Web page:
/* Even if the response is in our cache, we go to the network as well.
This pattern is known for producing "eventually fresh" responses,
where we return cached responses immediately, and meanwhile pull
a network response and store that in the cache.
Read more:
https://ponyfoo.com/articles/progressive-networking-serviceworker
*/
var networked = fetch(event.request)
// We handle the network request with success and failure scenarios.
.then(fetchedFromNetwork, unableToResolve)
// We should catch errors on the fetchedFromNetwork handler as well.
.catch(unableToResolve);
/* We return the cached response immediately if there is one, and fall
back to waiting on the network as usual.
*/
console.log('WORKER: fetch event', cached ? '(cached)' : '(network)', event.request.url);
return cached || networked;
function fetchedFromNetwork(response) {
/* We copy the response before replying to the network request.
This is the response that will be stored on the ServiceWorker cache.
*/
var cacheCopy = response.clone();
console.log('WORKER: fetch response from network.', event.request.url);
caches
// We open a cache to store the response for this request.
.open(version + 'pages')
.then(function add(cache) {
/* We store the response for this request. It'll later become
available to caches.match(event.request) calls, when looking
for cached responses.
*/
cache.put(event.request, cacheCopy);
})
.then(function() {
console.log('WORKER: fetch response stored in cache.', event.request.url);
});
// Return the response so that the promise is settled in fulfillment.
return response;
}
/* When this method is called, it means we were unable to produce a response
from either the cache or the network. This is our opportunity to produce
a meaningful response even when all else fails. It's the last chance, so
you probably want to display a "Service Unavailable" view or a generic
error response.
*/
function unableToResolve () {
/* There's a couple of things we can do here.
- Test the Accept header and then return one of the `offlineFundamentals`
e.g: `return caches.match('/some/cached/image.png')`
- You should also consider the origin. It's easier to decide what
"unavailable" means for requests against your origins than for requests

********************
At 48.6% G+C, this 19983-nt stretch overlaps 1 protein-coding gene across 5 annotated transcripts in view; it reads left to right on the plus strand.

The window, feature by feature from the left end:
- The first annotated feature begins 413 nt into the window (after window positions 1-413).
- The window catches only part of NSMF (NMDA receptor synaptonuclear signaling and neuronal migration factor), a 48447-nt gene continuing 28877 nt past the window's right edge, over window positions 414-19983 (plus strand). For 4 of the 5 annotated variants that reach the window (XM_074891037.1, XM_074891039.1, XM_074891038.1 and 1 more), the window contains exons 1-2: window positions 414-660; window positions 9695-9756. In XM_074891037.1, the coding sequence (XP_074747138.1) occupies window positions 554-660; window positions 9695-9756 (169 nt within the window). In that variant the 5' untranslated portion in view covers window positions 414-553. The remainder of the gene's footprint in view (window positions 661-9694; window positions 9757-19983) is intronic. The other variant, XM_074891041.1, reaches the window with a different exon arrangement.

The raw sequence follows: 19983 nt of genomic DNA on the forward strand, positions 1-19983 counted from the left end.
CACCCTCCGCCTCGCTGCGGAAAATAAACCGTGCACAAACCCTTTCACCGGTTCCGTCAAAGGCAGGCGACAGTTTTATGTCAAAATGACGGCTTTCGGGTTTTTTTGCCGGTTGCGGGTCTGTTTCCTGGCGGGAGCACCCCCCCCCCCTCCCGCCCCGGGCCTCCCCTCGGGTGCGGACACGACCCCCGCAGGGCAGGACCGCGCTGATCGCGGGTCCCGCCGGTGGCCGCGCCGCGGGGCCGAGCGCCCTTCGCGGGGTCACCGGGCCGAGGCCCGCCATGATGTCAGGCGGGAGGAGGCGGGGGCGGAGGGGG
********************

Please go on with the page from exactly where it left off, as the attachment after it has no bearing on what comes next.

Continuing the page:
against a third party, such as an ad provider.
- Generate a Response programmaticaly, as shown below, and return that.
*/
console.log('WORKER: fetch request failed in both cache and network.');
/* Here we're creating a response programmatically. The first parameter is the
response body, and the second one defines the options for the response.
*/
return new Response('<h1>Service Unavailable</h1>', {
status: 503,
statusText: 'Service Unavailable',
headers: new Headers({
'Content-Type': 'text/html'
})
});
}
})
);
});
/* The activate event fires after a service worker has been successfully installed.
It is most useful when phasing out an older version of a service worker, as at
this point you know that the new worker was installed correctly. In this example,
we delete old caches that don't match the version in the worker we just finished
installing.
*/
self.addEventListener("activate", function(event) {
/* Just like with the install event, event.waitUntil blocks activate on a promise.
Activation will fail unless the promise is fulfilled.
*/
console.log('WORKER: activate event in progress.');
event.waitUntil(
caches
/* This method returns a promise which will resolve to an array of available
cache keys.
*/
.keys()
.then(function (keys) {
// We return a promise that settles when all outdated caches are deleted.
return Promise.all(
keys
.filter(function (key) {
// Filter by keys that don't start with the latest version prefix.
return !key.startsWith(version);
})
.map(function (key) {
/* Return a promise that's fulfilled
when each outdated cache is deleted.
*/
return caches.delete(key);
})
);
})
.then(function() {
console.log('WORKER: activate completed.');
})
);
});